Talking of expansion joints, British Rail used to employ lengthsmen whose task was to "walk the line" checking for defects. The state of these uplifted bolts implies that this line hasn't been walked for ages. I know nothing about civil engineering but even I could spot these loosened bolts.

One of the duties of a lengthsman was to periodically undo the expansion joints, thoroughly grease them so that the rails can slide easier under expansion, and then tighten up the bolts. Anyone greasing those joints would have quite easily noticed the bolts coming out, so this probably means that the expansion joints haven't been greased for ages either. And if they have seized up then the rails can't slide and this will cause them to buckle in the heat.

james brunlees broken stud iron strut lifted bracing plate kent viaduct arnside morecambe bay juillet july 2008 copyright free photo royalty free photo

Now this is much more ominous. If you have a look at this tie bar you'll see that it's only holding the timber baulk down on one side. The other side is raised up proud of the surface so it looks like the nuts have worked loose. it's definitely not clamping down over the full length of the bar. Are you telling me that any lengthsman walking the line would have missed this fault?

Time for another dive underneath the bridge to have a closer look at this.

james brunlees broken stud iron strut underneath kent viaduct arnside morecambe bay juillet july 2008 copyright free photo royalty free photo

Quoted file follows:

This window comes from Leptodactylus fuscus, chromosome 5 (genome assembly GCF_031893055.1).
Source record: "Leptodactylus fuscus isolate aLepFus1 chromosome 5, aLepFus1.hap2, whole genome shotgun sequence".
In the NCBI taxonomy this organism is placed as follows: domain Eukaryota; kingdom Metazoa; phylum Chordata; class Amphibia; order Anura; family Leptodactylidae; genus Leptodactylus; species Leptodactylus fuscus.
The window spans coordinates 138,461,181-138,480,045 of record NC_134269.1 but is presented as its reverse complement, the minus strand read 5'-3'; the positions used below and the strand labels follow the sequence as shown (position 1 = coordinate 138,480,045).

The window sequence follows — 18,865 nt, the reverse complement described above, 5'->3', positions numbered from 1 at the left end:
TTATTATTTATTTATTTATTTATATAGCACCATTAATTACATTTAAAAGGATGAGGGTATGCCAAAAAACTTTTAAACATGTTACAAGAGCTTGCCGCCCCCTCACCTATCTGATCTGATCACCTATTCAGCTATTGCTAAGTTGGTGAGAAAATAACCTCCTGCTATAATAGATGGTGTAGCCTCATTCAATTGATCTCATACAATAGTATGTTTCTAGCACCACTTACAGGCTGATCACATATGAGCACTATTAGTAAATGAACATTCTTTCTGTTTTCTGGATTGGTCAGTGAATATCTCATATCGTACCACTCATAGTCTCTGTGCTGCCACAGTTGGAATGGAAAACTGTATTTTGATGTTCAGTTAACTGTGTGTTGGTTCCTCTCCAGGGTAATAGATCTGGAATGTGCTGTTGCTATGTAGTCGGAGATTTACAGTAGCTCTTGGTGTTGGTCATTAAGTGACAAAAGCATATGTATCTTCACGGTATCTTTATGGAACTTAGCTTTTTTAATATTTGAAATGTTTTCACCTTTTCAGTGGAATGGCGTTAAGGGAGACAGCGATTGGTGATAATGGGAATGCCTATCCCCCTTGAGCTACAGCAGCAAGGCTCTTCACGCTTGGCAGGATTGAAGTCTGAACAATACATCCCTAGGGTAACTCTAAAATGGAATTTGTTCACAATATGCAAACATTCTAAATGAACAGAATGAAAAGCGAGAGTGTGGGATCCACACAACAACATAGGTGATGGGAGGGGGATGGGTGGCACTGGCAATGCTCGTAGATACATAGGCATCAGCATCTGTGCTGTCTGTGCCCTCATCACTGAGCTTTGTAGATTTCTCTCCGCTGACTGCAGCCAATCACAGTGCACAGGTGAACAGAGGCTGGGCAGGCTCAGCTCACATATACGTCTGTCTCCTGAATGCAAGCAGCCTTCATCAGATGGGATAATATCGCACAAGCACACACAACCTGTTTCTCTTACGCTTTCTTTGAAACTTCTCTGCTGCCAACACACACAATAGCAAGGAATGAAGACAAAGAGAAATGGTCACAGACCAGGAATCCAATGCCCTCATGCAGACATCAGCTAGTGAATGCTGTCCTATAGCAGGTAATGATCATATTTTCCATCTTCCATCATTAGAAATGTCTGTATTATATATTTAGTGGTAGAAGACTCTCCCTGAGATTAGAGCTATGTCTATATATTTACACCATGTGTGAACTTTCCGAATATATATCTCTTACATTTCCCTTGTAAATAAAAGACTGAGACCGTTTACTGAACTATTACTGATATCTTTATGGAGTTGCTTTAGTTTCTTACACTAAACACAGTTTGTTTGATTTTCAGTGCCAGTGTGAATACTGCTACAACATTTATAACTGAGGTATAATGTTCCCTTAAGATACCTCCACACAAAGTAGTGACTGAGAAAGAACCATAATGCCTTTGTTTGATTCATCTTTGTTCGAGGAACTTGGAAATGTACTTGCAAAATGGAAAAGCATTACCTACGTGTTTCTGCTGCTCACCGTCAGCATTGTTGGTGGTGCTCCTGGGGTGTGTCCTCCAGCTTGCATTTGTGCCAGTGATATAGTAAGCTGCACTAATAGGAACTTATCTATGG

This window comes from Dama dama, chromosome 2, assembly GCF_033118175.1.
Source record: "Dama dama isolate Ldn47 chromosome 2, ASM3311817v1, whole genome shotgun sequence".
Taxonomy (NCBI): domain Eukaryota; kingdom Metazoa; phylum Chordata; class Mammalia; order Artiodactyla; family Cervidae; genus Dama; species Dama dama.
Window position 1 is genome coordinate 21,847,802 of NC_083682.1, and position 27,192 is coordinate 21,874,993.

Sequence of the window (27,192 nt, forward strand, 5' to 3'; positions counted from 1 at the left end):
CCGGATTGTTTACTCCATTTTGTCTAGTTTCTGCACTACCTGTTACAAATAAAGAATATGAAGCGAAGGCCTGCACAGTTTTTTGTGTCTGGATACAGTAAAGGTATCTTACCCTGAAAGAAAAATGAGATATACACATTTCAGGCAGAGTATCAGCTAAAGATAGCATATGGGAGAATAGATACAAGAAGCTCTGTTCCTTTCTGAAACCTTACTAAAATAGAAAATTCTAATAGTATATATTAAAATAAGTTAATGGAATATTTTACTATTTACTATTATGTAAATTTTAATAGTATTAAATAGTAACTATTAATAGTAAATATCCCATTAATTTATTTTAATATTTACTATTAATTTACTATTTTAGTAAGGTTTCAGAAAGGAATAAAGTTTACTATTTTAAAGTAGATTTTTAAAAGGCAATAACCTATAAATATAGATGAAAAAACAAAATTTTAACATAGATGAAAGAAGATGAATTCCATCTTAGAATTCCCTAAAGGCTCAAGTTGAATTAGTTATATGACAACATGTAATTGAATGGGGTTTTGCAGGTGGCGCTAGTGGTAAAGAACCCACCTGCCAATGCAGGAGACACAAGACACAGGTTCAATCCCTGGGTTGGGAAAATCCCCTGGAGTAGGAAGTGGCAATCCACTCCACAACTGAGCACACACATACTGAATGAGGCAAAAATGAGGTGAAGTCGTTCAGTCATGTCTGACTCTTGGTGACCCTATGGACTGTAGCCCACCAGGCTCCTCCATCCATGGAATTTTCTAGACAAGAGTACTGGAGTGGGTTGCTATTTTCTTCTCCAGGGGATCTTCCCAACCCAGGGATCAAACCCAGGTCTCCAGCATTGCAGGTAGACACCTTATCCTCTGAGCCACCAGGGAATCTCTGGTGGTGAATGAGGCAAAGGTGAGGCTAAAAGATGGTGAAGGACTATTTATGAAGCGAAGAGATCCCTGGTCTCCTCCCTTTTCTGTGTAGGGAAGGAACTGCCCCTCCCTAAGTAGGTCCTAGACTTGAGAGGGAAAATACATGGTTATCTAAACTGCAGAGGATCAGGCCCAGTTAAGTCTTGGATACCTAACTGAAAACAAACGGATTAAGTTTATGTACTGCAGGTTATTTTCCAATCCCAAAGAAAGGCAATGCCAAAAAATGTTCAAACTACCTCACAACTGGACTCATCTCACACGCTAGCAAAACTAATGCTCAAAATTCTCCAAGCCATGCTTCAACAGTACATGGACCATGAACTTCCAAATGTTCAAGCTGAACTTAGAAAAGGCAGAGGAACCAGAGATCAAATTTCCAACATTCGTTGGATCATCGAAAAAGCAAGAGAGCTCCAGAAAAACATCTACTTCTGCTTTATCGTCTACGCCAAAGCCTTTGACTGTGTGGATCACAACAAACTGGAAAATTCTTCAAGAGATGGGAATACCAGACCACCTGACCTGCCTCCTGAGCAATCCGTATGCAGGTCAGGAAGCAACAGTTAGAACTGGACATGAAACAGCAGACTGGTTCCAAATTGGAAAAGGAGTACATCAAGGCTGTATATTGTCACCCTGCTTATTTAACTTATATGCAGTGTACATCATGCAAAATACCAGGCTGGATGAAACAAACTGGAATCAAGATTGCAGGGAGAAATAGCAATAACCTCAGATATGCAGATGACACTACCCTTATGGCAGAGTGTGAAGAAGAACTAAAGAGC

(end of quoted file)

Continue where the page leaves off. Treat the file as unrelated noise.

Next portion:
Ooooh errrr. What do you make of this? There's the underneath of the tie bar quite happily swinging loose in the breeze and not clamping anything to anything else. You can now understand exactly what I meant about Carole Adrian and yours truly being "in for a major shock".

With this underside tie bar being loose there will be movement between the timber baulk and the iron girder under a heavy load such as a train. This movement will set off vibration as the wheels come onto and then ease off the timber at this spot and this vibration will lead to flexing that will put strain on the other tie bars. In the course of time they will all break under this flexing.

This is horrendous.

james brunlees broken stud iron strut underneath kent viaduct arnside morecambe bay juillet july 2008 copyright free photo royalty free photo

There's a much better view of it from this angle. You can see it quite clearly.

You can also see that it's not that the nuts have worked themselves loose. What has happened is that the stud iron has actually sheared. Even though it's pretty rusty, it hasn't rusted through.

There are only two ways that the stud iron can shear. Firstly, if there's a defect in the manufacturing; and secondly if it's been overtightened by the fitter.

james brunlees broken stud iron strut underneath kent viaduct bracing hanging free arnside morecambe bay juillet july 2008 copyright free photo royalty free photo

Here's another view of the stud iron and the dangling tie bar.

You can also see the state of the ironwork underneath the bridge It isn't merely rusty, it's pitted with corrosion. The railway company has just paid out £14 million for repairs to the decking of the neighbouring Leven Viaduct. You would have thought that it might have been interested in the state of the ironwork in this viaduct. Had someone exerted himself to slap a few coats of paint onto this viaduct in the past it wouldn't have deteriorated into this state.